“The GED program continues to be much more than a high school equivalency test. These scoring changes, coupled with the new support systems such as the recently released career pathways tools, or the other extensive resources available through MyGED, mean more adult learners will be prepared for the next step in their career pathway,” said GED Testing Service President Randy Trask.
“We applaud this recent decision by GED Testing Service because it will provide so many more of our very capable students the opportunity not only earn their high school equivalency but more importantly to more quickly move into career training programs or to pursue a college education,” commented Dr. Mark Heinrich, ACCS Chancellor.
GED Testing Service will continue to work tirelessly to help increase our nation’s educational attainment goals and economic competitiveness. The organization will continue to build programs and partnerships with employers like the recently announced GED Works and apprenticeship programs, and by working with colleges, and state agencies to strengthen the connections between the GED credential and jobs with family-sustaining wages.
For more information, please visit www.GEDtestingservice.com or www.accs.cc. There you will find answers to frequently asked questions, graphics explaining the new scoring system, audio clips discussing the changes and more.
About Alabama’s Adult Education Program: Alabama's two-year colleges provide a vast array of programs and services for adult students in need of employment training, workforce training and education for career advancement. In many cases, these programs have been designed for special populations, including educationally and economically disadvantaged adults, individuals with disabilities, dislocated workers, single parents, and displaced homemakers.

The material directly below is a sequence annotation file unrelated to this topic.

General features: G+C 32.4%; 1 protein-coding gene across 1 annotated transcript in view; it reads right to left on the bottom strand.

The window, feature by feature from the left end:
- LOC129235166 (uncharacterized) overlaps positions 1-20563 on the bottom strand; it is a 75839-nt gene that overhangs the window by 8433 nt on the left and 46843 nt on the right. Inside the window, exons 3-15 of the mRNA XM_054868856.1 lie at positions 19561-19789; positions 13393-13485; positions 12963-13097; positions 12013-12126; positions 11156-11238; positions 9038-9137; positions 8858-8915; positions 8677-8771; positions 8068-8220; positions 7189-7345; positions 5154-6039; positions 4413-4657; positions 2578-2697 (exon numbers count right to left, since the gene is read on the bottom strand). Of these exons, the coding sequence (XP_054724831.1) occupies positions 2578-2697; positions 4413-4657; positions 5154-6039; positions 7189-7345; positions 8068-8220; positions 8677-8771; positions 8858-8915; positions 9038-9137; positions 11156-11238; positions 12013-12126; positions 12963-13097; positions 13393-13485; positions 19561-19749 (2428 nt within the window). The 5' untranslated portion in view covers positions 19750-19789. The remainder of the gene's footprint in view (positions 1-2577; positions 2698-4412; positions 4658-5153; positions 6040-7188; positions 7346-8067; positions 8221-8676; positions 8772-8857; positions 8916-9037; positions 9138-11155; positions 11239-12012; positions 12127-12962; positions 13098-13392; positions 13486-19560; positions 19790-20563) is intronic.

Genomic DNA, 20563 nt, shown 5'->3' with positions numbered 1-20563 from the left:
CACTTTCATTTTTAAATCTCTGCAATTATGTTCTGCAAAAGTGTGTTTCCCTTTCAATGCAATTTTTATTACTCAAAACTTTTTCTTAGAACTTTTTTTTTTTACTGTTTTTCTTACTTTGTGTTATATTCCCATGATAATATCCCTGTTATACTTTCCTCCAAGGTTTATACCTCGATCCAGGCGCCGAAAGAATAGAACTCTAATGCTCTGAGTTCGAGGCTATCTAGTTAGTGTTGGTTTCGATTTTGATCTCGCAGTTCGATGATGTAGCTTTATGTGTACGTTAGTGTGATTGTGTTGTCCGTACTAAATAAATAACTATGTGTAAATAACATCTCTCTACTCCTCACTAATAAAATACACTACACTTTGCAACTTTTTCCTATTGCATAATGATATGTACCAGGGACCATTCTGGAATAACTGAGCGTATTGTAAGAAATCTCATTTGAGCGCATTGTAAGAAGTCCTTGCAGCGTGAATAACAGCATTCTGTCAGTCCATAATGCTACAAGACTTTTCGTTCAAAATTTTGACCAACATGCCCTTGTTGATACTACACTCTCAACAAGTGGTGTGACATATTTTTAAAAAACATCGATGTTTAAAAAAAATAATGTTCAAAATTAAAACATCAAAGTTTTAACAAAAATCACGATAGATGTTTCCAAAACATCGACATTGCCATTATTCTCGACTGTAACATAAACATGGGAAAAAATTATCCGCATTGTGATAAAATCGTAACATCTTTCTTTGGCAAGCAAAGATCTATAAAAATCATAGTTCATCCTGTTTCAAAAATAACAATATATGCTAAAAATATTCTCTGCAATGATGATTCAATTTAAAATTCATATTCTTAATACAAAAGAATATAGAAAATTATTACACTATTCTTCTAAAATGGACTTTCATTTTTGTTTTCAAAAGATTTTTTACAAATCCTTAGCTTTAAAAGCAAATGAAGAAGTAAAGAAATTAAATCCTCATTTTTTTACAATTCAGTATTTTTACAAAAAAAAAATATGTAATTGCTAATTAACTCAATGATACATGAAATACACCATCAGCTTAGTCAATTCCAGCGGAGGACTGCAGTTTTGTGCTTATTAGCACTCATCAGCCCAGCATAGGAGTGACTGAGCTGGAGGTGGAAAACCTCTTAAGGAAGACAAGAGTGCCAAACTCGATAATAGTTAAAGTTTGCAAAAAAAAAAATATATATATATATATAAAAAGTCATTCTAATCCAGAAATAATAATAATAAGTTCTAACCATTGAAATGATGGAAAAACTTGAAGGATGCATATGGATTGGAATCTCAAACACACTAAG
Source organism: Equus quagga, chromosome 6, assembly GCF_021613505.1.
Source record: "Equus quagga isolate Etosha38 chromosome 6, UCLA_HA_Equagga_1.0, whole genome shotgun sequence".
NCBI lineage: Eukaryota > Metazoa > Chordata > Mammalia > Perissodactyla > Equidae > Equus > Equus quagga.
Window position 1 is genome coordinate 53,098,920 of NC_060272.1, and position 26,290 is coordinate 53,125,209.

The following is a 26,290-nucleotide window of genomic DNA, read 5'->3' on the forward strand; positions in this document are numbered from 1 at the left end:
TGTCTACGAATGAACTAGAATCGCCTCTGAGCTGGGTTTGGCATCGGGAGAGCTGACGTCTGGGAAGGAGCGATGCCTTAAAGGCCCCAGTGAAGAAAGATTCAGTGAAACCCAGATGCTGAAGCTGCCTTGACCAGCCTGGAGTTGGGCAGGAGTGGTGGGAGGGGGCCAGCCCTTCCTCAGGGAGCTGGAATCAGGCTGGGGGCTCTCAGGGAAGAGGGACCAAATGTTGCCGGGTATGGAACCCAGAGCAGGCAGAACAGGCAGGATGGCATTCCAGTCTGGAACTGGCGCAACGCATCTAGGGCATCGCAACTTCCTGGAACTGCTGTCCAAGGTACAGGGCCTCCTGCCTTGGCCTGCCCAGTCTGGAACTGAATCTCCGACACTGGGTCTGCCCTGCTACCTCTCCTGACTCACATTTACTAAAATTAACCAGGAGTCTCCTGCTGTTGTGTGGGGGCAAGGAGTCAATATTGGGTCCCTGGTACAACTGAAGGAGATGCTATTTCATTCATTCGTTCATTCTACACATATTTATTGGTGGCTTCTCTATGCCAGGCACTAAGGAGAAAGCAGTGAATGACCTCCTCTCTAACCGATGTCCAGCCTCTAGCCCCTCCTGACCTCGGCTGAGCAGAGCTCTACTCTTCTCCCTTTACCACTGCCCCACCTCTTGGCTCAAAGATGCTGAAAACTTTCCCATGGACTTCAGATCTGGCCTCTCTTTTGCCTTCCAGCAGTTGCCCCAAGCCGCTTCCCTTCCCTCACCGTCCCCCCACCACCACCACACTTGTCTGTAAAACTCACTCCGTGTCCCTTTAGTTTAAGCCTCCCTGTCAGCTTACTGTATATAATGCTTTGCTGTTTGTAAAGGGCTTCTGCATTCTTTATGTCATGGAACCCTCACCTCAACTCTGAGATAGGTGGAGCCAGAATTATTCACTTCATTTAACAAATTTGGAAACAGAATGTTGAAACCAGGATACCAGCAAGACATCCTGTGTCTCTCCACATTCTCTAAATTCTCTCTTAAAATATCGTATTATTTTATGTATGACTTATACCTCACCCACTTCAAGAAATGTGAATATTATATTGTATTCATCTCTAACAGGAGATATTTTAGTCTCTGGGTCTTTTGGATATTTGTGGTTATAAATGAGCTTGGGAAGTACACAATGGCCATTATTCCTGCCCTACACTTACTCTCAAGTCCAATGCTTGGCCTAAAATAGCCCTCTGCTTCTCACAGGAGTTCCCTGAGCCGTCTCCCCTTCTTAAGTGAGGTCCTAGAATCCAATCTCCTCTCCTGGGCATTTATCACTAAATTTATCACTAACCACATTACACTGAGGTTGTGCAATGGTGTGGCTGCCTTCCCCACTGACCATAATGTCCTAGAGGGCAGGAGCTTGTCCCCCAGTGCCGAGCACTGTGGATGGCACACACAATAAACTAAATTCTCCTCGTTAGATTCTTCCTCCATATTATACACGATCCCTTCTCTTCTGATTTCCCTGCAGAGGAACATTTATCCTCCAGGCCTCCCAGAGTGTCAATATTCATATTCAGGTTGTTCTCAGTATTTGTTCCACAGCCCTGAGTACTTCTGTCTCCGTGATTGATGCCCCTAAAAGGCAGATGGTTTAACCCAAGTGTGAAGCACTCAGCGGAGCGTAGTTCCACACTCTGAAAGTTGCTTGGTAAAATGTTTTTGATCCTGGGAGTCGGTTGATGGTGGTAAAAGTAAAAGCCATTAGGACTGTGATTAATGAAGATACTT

Alabama’s adult education program provides quality adult education and literacy services to Alabamians at no cost. Adult education classes provide a second opportunity for adult learners committed to improving their academic and life skills. Instruction is based on individual student need and may range from one-on-one tutoring to group instruction. Computer-based and distance education instructional programs may be offered, as well as day and evening classes, in a variety of facilities conducive to adult learning.
The three program goals are to assist adults to:
About GED Testing Service: The GED® test has opened doors to better jobs and college programs for more than 20 million graduates since 1942. Virtually all U.S. colleges and employers accept the GED® test. As the creator of the one official GED® test, GED® Testing Service has a responsibility to ensure that the program continues to be a reliable and valuable pathway to a better life for the millions of adults without a high school diploma.